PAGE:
The Museum of London 1976-2007: Reimagining Metropolitan Narratives in Postcolonial London

Aylett, Samuel Paul Tobias (2020). The Museum of London 1976-2007: Reimagining Metropolitan Narratives in Postcolonial London. PhD thesis The Open University.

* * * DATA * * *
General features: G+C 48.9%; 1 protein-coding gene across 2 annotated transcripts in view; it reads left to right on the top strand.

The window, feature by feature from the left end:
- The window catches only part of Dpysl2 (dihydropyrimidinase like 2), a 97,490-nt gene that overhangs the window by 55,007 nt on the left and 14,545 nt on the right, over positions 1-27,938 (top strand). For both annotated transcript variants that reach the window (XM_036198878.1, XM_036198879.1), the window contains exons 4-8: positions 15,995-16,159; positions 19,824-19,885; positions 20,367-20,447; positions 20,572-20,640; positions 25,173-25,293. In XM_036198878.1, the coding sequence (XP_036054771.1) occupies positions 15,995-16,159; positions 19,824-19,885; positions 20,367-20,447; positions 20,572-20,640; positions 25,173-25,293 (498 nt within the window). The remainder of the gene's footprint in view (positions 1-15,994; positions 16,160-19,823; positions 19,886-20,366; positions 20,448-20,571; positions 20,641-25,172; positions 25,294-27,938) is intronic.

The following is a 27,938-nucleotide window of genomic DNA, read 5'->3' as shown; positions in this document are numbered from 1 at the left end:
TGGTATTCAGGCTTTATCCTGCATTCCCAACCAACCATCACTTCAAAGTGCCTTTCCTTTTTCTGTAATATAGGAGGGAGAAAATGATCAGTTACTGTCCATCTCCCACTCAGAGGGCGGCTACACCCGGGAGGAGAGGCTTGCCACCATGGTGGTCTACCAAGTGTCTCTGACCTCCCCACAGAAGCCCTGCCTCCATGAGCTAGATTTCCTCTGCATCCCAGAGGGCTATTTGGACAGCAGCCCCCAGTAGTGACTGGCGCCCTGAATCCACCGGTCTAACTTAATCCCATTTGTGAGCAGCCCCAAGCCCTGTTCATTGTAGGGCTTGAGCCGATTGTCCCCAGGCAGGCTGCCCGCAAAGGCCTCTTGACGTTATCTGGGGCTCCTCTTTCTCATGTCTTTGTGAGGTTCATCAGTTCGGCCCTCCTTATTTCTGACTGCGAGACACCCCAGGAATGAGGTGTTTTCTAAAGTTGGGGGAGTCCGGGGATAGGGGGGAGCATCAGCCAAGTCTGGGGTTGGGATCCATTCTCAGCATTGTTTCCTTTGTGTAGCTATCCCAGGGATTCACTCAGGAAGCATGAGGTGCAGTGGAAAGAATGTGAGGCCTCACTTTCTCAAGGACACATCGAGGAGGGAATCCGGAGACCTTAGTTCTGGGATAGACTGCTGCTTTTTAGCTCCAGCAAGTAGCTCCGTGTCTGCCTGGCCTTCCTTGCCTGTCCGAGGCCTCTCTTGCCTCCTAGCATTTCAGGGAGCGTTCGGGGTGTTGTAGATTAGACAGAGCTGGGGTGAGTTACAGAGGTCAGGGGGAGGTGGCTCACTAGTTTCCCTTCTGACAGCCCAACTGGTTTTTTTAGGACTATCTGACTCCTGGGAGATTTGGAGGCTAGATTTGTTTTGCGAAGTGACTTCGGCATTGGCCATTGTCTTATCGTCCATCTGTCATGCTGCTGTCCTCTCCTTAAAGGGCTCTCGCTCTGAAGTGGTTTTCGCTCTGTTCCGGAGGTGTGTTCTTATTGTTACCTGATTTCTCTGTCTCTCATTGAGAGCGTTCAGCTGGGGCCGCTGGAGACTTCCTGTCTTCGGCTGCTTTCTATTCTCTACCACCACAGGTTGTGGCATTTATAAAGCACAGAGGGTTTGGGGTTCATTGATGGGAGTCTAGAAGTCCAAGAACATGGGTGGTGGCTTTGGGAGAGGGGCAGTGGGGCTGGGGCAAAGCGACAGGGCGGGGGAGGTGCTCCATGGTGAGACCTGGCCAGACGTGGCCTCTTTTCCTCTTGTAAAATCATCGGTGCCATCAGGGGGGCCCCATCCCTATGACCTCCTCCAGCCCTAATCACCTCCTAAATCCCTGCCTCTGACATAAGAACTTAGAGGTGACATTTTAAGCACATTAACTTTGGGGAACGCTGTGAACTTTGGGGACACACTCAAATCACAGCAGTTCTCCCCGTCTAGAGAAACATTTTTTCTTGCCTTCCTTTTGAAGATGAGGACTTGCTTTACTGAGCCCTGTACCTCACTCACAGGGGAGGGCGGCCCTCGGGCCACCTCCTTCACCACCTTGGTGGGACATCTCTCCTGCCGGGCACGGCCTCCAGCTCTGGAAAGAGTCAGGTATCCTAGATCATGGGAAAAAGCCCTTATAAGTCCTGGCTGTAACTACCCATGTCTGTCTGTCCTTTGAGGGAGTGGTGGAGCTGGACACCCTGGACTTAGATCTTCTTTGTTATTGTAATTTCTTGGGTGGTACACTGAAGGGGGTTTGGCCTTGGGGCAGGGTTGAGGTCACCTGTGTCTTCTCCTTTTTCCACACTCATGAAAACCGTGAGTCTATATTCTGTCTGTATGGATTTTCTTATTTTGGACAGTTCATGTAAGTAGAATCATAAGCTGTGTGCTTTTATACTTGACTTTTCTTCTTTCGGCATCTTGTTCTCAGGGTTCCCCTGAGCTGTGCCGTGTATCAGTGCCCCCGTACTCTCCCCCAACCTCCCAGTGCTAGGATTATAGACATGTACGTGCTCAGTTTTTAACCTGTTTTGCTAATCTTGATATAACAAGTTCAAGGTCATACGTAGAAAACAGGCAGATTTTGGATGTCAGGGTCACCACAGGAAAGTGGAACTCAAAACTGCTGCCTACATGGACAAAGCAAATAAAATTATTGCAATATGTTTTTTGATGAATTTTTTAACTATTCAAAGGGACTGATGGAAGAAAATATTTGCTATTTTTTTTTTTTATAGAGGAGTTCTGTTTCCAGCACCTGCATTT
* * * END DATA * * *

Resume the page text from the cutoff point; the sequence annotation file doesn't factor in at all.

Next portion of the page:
Since the 1990s, cultural historians have developed exciting new scholarship charting shifting representations of empire at museums. Yet city museums feel strangely absent from these conversations, which have principally focused on national and regional museums in Britain, its former colonies and Europe. This thesis responds to this gap in the literature by mapping the shifting representation of empire and colonial histories at the Museum of London between 1976-2007. Opened in 1976 by Queen Elizabeth II, the Museum of London was an amalgamation of the London Museum (1912) and the Guildhall Museum (founded 1826), situated in the heart of the City, at the south-west corner of the Barbican Centre. Given its location, once the heart of the British Empire, the Museum of London provides a unique space to examine the changing place and value of empire in Britain’s foremost metropolitan museum. The thesis begins then by charting the origins of the Museum of London, analysing the place and value of empire within the Museum’s permanent galleries in 1976. It proceeds by untangling the complex relations underlying shifting representations, to explore how and why changes in narrative orientation occurred in 1989 when the Museum started planning a new exhibition, ‘The Peopling of London’, launched in 1993. This marked the Museum’s initial serious engagement with the legacies of British colonialism in relation to its urban constituents. The legacy of this small exhibition led to increased engagement with postcolonial histories, culminating with ‘London, Sugar and Slavery’ in 2007, staged at the Museum of London Docklands to mark the bicentenary of the abolition of the transatlantic slave trade. The cumulative picture is a complex, sometimes ambiguous, relationship between the Museum and London’s colonial past.

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